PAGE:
Suffer

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“Blessed be Your name, on the road marked with suffering…” These lyrics appear in a popular, modern, worship song by Matt Redman. But what does it mean to suffer in today’s Christianity, as I’m sure many people sing along with this song but have no concept of real suffering.

I think most people equate suffering today, in the “church” as something that comes from numerous sources, none of which are biblical standards of suffering. I expect that even making this statement will be offensive to many because when we are suffering we want to believe we are suffering biblically, especially if we name the name of Christ.

What is it to suffer?

Experience or be subjected to (something bad or unpleasant) – this is the Merriam-Webster Dictionary definition. I could probably dig a little deeper, but this is what most people will consider to suffer.

When we feel bad, or when we feel like we didn’t get what we deserve, we feel as though we are suffering. Some might be suffering the loss of a loved one, or suffering the loss of a job. These are certainly unpleasant things that occur, and nobody likes them, but are they really suffering as the Bible would describe it?

Our family has recently been watching a series about heroes of the faith. These are people that endured prison, endured beatings, and many of them endured martyrdom. Pastor Richard Wurmbrand was imprisoned in Communist Romania for speaking out against Communism. He spent over eight years imprisoned and three years in solitary confinement with no lights or no windows. He was beaten and tortured, physically as well as psychologically and yet he maintained his sanity by preaching sermons during the night to himself. His survival and proclamation of the gospel is beyond what we can imagine today.

But you have carefully followed my doctrine, manner of life, purpose, faith, longsuffering, love, perseverance, persecutions I endured. And out of them all the Lord delivered me. Yes, and all who desire to live godly in Christ Jesus will suffer persecution. – 2 Timothy 3:10-12

Paul is instructing young Timothy how to be a faithful minister of the Word. He is setting the example before him of his own life. He is telling him how it’s going to be…and Timothy must know how his future will most likely turn out. Only a true believer will set himself up for this, because it’s not going to be fun.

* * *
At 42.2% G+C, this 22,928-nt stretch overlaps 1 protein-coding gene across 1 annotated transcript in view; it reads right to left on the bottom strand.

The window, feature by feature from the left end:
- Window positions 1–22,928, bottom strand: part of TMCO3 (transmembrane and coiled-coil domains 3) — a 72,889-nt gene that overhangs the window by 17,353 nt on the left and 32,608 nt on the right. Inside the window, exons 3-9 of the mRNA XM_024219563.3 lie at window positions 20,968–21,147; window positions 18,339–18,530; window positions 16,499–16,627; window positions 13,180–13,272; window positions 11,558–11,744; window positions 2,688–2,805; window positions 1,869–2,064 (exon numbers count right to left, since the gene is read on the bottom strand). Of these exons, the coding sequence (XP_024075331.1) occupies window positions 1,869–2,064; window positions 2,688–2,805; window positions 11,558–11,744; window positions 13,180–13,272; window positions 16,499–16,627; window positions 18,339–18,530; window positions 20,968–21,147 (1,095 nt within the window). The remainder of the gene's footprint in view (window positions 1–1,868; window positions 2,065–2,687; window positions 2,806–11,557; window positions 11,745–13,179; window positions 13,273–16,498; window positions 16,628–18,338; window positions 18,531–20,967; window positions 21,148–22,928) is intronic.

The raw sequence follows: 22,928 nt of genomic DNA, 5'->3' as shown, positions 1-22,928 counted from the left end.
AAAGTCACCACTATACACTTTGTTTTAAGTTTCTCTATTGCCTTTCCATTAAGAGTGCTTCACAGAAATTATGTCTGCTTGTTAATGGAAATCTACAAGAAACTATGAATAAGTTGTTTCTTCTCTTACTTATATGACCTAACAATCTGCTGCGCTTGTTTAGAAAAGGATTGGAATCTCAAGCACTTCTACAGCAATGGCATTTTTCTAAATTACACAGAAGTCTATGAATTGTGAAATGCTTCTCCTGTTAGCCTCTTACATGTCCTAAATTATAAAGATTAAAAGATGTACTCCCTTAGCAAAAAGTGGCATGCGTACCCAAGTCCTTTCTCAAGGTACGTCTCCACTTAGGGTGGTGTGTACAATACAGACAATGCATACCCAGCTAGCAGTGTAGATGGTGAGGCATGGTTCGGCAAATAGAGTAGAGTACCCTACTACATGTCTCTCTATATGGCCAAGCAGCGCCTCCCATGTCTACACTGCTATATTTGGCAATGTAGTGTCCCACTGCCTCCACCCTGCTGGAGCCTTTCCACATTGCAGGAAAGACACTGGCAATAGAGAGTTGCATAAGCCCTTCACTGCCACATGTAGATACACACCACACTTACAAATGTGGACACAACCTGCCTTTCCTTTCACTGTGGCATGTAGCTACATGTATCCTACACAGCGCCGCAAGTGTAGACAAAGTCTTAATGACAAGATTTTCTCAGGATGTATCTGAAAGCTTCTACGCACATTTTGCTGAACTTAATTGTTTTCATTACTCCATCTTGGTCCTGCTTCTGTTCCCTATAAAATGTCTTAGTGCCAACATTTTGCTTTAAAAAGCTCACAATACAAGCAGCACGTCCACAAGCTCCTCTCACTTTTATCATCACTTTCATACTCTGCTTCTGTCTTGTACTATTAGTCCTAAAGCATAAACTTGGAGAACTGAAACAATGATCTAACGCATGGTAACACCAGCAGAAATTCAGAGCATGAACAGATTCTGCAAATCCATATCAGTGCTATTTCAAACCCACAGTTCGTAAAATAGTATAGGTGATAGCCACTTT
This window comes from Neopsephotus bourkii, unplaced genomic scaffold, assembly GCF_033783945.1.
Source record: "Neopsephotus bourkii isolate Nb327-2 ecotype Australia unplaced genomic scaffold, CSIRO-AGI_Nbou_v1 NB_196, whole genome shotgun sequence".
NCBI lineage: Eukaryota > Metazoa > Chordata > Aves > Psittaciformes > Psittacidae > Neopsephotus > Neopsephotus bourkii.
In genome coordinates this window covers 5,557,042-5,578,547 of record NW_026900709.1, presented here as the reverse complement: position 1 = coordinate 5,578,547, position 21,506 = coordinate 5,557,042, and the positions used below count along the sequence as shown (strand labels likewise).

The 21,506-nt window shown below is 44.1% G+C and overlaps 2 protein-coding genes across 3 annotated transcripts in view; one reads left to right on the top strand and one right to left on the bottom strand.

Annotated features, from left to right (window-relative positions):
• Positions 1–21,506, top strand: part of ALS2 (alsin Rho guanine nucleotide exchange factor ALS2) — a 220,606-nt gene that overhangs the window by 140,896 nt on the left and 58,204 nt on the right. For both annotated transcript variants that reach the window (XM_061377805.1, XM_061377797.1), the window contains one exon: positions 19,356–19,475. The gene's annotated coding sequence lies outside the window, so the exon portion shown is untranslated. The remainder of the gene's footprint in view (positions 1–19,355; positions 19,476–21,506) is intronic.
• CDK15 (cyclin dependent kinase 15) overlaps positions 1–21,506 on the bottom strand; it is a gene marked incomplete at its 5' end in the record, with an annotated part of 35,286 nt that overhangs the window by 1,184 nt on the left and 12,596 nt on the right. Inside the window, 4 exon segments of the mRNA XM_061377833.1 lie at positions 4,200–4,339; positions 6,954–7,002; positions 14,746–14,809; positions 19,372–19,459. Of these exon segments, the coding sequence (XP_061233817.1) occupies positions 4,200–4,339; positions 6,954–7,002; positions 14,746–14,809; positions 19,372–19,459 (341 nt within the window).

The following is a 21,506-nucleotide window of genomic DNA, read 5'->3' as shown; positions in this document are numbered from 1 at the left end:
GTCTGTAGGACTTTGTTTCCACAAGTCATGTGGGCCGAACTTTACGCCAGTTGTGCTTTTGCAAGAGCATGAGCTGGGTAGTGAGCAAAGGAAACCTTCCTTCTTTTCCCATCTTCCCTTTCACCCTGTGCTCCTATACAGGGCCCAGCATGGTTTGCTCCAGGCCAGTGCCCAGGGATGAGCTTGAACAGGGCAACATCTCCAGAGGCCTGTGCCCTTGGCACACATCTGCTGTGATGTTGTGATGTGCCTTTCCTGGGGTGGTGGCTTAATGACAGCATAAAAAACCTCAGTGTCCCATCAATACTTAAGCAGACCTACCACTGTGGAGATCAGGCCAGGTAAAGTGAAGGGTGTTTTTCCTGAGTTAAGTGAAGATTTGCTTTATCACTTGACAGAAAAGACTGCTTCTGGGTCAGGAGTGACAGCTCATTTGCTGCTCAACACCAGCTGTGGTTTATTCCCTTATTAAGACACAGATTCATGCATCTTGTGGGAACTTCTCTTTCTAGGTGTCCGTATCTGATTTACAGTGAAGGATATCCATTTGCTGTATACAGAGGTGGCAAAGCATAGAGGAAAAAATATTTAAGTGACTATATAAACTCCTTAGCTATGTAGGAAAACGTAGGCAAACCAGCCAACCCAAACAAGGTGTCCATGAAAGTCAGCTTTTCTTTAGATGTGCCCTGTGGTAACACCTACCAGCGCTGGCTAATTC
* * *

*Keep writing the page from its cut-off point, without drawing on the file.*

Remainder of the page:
I’m challenged by this, and I hope you are as well, because I think we need to be. I think we must be…

We don’t currently experience this today, at least not in this country, mostly… But I believe we will, and I believe I must prepare my children. It’s why I think it’s important for them to see those that gave their lives for the faith. They suffered and died to proclaim His name.

Consider these great heroes of the faith, their names are unknown to us, but their example lives on, and it’s one for us to consider when we are afraid to open our mouths and hand someone a gospel tract.

…Others were tortured, not accepting deliverance, that they might obtain a better resurrection. Still others had trial of mocking and scourging, yes, and of chains and imprisonment. They were stoned, they were sawn in two, were tempted, were slain with the sword. They wandered about in sheepskins and goatskins, being destitute, afflicted, tormented— of whom the world was not worthy. They wandered in deserts and mountains, in dens and caves of the earth. And all these, having obtained a good testimony through faith, did not receive the promise, God having provided something better for us, that they should be made perfect apart from us. – Hebrews 11:35-40

This doesn’t sound like my Christianity? I realize we are in a different time period, and the place we live right now, is unlikely that I’m going to be destitute and or sawn in half. But should I then say, this has no place in a conviction in my life? Absolutely not, this should shame me when I won’t open my mouth, or I look at my 401K statement and think, boy if I only had a little more, I’d be in pretty good shape.

No, how about giving until it actually effects my 401K? How about standing on a corner and proclaiming the name of Christ and actually praising God for the ridicule that will no doubt ensue? Would this be better or worse than being slain with the sword? That’s not a mutually exclusive proposition; I can do one without the other. I probably won’t be slain, but I will probably be made fun of, and that would be a slight way in which I could suffer for Christ sake, wouldn’t it?